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Posted at 9:06 AM ET, 06/25/2009

Fringe Festival Tickets On Sale

By Stephanie Merry
Fringe Festival

It's almost July, which means D.C. is about to get inundated with offbeat theatrics.The Capital Fringe Festival arrives with a new slate of more than 100 shows that will be staged across the city over 18 days. Performances kick off July 9, but tickets are already on sale for the shows. Like last year, a $5 Fringe button is a must for getting into any performance, and tickets for individual plays are $15. Of course, if you think you'll want to hit more than one performance, it might make sense to buy a multi-pack, and Fringe is offering a number of options. The alcohol-inspired promotions start with the foh-ty -- a pack of 4 tickets for $50 and escalate to the six-pack, which includes six tickets for $75. For 10 tickets, check out the 110-proof ($110). Unlimited access comes with a price tag of $300, but sadly no clever name. (Maybe they could have dubbed it the "open bar?")

Delusions of Spandex returns to Fringe with a new batch of ridiculous antics. (Sunny Antrim)

The specials are also good for tickets to Training Factory events -- a series of workshops including Beatboxing 101 -- and FAST, which is the festival's new music series. The eight nights of tunes feature everything from hip-hop to ambient noise to heavy metal, and all performances will take place at the festival headquarters, Fort Fringe.

Fringe is such a mixed bag of hilarious variety shows, touching musicals, mediocre world premieres and cringe-worthy performances, so we're offering some guidance on promising plays after the jump.

"Diamond Dead" was a huge hit last year with its mix of zombies and rock music. And luckily, Landless Theatre is only minorly messing with its good thing with "Diamond Dead (Continued...)," a world premiere sequel.

Don't let the title fool you. "Children of Medea" will not feature a cross-dressing Tyler Perry. And that's good news, because it means Sue Jin Song is reprising her 2008 Fringe hit about Korean-American sisters coming of age after their mother abandons them.

"4.48 Psychosis" marks the opening performance of the new local theater company Factory 449. Co-founder and Helen Hayes Award-winning actor Rick Hammerly is staging Sarah Kane's tragic play about a woman who awakens after killing herself and tries to piece together what has occurred and why. The play is Kane's last work, for she later committed suicide.

On a lighter note, when the Fringe schedule came out, Fritz and I both had one question in mind: will Delusions of Spandex be back with another installment of ridiculous silliness? Luckily the answer is yes. Phaea and Becca bring their awkward brand of sketch comedy to the stage with "Dorks on the Loose: Facey Facey Face Face." Just try saying the name out loud without laughing.

Dizzy Miss Lizzie's Roadside Revue garnered tons of fans with its rock-and-roll remake of the Greek tragedy "the Oresteia" last year, so Fringe is bringing the play back for another round. You can also get a fresh dose of Dizzy with the new play "the Saints," which combines St. Augustine and Johnny Cash.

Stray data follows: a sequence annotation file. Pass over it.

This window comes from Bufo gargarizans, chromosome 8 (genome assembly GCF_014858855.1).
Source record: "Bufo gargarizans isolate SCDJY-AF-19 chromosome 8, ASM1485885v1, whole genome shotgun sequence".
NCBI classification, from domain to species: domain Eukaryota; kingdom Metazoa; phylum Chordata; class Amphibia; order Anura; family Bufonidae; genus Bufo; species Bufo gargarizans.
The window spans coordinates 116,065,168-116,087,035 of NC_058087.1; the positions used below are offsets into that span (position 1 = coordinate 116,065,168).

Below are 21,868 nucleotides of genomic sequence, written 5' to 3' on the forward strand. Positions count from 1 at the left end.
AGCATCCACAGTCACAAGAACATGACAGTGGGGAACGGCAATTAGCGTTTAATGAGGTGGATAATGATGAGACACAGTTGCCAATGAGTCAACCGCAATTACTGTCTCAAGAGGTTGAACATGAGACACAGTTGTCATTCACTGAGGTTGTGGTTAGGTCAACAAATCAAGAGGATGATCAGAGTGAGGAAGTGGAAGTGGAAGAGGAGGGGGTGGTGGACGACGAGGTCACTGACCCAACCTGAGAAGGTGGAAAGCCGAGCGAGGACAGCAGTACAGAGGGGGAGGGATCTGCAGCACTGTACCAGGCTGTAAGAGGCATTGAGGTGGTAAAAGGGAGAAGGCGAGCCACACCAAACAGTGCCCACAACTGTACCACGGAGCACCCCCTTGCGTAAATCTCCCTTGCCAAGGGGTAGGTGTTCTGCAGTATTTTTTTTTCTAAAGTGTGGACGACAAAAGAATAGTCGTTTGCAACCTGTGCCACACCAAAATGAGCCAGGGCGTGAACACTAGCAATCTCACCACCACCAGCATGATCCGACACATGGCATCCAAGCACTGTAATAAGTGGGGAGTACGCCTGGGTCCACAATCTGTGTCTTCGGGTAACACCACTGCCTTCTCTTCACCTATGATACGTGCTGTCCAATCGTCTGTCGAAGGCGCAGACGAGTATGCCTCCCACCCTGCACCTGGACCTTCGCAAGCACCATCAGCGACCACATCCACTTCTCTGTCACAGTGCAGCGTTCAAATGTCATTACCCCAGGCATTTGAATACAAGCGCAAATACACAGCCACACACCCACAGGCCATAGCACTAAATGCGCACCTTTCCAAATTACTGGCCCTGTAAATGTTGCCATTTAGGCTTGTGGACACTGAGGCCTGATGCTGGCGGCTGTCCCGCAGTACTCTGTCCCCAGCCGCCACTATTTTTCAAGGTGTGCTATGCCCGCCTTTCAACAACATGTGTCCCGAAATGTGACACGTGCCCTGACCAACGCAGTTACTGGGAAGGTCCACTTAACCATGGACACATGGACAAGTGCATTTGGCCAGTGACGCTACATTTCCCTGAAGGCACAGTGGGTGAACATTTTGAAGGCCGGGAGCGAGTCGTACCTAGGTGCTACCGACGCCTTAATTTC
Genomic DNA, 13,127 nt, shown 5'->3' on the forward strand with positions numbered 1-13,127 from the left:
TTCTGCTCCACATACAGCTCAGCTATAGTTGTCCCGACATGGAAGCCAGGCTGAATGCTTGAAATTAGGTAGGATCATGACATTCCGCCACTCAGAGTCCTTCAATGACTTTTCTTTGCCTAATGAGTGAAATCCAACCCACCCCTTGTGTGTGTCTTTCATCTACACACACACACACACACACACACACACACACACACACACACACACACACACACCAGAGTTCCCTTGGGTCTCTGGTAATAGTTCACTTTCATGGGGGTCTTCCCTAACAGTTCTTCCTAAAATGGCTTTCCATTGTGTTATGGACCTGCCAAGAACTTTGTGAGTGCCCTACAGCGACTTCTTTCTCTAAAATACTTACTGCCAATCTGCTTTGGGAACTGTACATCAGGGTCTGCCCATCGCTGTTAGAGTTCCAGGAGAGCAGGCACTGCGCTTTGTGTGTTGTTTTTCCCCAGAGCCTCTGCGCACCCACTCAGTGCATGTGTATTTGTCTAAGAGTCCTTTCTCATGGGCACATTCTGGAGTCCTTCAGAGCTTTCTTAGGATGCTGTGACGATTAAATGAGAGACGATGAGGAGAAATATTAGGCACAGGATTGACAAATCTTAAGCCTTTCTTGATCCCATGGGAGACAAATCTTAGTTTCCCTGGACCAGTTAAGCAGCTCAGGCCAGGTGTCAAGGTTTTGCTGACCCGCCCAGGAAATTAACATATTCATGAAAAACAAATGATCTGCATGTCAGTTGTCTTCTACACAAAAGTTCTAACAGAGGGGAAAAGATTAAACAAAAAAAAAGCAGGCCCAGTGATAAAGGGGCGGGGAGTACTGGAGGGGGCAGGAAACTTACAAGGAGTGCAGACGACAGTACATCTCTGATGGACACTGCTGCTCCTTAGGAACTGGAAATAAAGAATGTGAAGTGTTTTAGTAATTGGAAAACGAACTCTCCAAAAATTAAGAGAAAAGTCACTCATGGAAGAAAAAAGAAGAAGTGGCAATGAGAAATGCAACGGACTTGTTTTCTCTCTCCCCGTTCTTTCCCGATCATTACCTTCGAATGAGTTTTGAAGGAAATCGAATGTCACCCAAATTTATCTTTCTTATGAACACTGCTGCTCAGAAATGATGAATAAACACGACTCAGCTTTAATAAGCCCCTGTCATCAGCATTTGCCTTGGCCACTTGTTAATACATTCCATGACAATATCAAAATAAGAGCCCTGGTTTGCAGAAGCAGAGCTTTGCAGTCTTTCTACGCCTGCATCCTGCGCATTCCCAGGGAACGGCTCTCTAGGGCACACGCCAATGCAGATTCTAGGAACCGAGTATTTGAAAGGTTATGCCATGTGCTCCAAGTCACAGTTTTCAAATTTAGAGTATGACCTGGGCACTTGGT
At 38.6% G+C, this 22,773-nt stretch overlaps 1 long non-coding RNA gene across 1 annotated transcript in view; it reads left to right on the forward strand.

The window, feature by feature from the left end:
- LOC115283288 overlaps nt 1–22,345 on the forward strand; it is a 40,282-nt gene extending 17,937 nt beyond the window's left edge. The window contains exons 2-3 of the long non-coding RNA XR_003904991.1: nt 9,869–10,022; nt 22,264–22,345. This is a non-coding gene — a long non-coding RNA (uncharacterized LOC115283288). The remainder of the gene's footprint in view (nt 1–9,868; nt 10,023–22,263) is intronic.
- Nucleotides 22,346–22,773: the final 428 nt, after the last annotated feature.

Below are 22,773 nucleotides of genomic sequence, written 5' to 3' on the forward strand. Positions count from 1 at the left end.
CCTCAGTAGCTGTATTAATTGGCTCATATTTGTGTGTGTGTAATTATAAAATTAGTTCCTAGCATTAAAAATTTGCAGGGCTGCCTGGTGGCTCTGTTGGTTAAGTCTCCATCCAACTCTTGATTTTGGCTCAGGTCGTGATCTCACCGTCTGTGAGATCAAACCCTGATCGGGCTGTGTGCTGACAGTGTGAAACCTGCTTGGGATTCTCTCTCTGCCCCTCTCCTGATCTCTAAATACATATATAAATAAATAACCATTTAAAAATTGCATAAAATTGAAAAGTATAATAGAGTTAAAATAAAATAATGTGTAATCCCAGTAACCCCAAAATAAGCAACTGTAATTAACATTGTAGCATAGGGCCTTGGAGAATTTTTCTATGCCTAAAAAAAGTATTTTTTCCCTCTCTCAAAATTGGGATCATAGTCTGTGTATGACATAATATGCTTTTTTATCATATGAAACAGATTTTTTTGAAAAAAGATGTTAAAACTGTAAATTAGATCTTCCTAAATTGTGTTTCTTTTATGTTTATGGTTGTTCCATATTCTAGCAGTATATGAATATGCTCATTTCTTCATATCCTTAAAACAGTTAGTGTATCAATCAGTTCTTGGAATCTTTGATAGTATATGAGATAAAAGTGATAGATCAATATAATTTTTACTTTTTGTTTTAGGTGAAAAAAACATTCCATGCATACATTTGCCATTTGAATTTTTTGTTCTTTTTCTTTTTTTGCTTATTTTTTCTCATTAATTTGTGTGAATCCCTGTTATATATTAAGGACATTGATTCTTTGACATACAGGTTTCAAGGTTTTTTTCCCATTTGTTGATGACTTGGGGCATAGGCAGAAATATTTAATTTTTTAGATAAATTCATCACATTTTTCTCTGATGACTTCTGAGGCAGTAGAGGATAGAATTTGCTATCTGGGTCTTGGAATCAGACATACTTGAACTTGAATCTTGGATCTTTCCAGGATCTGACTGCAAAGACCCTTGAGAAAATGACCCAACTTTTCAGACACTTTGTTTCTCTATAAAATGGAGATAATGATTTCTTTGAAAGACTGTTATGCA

Molotov Theatre Group's "The Sticking Place" won the 2008 Fringe pick for best show, so its new offering is a good bet, especially considering the premise. "Closet Land" follows a government interrogator who tortures a children's book author he suspects of wrongdoing.

Another 2008 Fringe winner was the Weerd Sisters, and the group has another experimental performance up its sleeves with "Journey #8." We know that this year's play blends dance with real-life stories; considering the Sisters' style of mish-mash performances, that's probably about as much of a plot synopsis as you're going to get.

Everybody seemed to be talking about SpeakeasyDC last year (and the year before that) with shows like "Chocolate Jesus" and "Revenge of the Cat-Headed Baby." The theater company sure knows how to tell a story and make it captivating. This year's offering is "The Sin Show," and you can guess where the group's going with that one: expect to get a deadly dose of wrath, greed and gluttony.

What other shows look promising to you? Let us know in the comments.

-- Stephanie

By Stephanie Merry  | June 25, 2009; 9:06 AM ET
Categories:  Theater  
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finally seeing The Quick Brown Fox by Michael Merino.... looking forward to coming to town for the festival... I loved the reading of his play in NY this past year...

Posted by: theaterlover | June 25, 2009 1:21 PM | Report abuse

This is Brent Stansell, local writer and performer of My Fabulous Sex Life, hoping you'll check out my show exploring love and lust in the city, all under the shadow of the nation's phallus. More info on my blog at

Posted by: mrgumpindc | June 25, 2009 9:43 PM | Report abuse

Saw an earlier reading of "Quick Brown Fox" in the D of C, and it was a funnier than a box full of three-legged puppies.

Posted by: ViscousMellophone | June 27, 2009 10:02 AM | Report abuse

I recommend Jack the Ticket Ripper by John Morogiello (playwright of Irish Authors Held Hostage). (Yes, I'm biased, I'm in it).

JACK, the ticket-taker, has never missed a performance in 25 years. When his job is threatened, JACK refuses to be downsized. A hilarious revenge comedy that will have you asking who will JACK off next?

Posted by: Cisic | June 30, 2009 3:19 PM | Report abuse

I caught an early reading of Michael Merino's The Quick Brown Fox Jumped over the Lazy Dogs at the Kennedy Center a few years back and was blown away by it. I'm really looking forward to seeing the full production of this satire of language and communication. Definitely a Fringe must-see by one of D.C.'s cleverest playwrights.

Posted by: kkfea | July 1, 2009 2:08 PM | Report abuse

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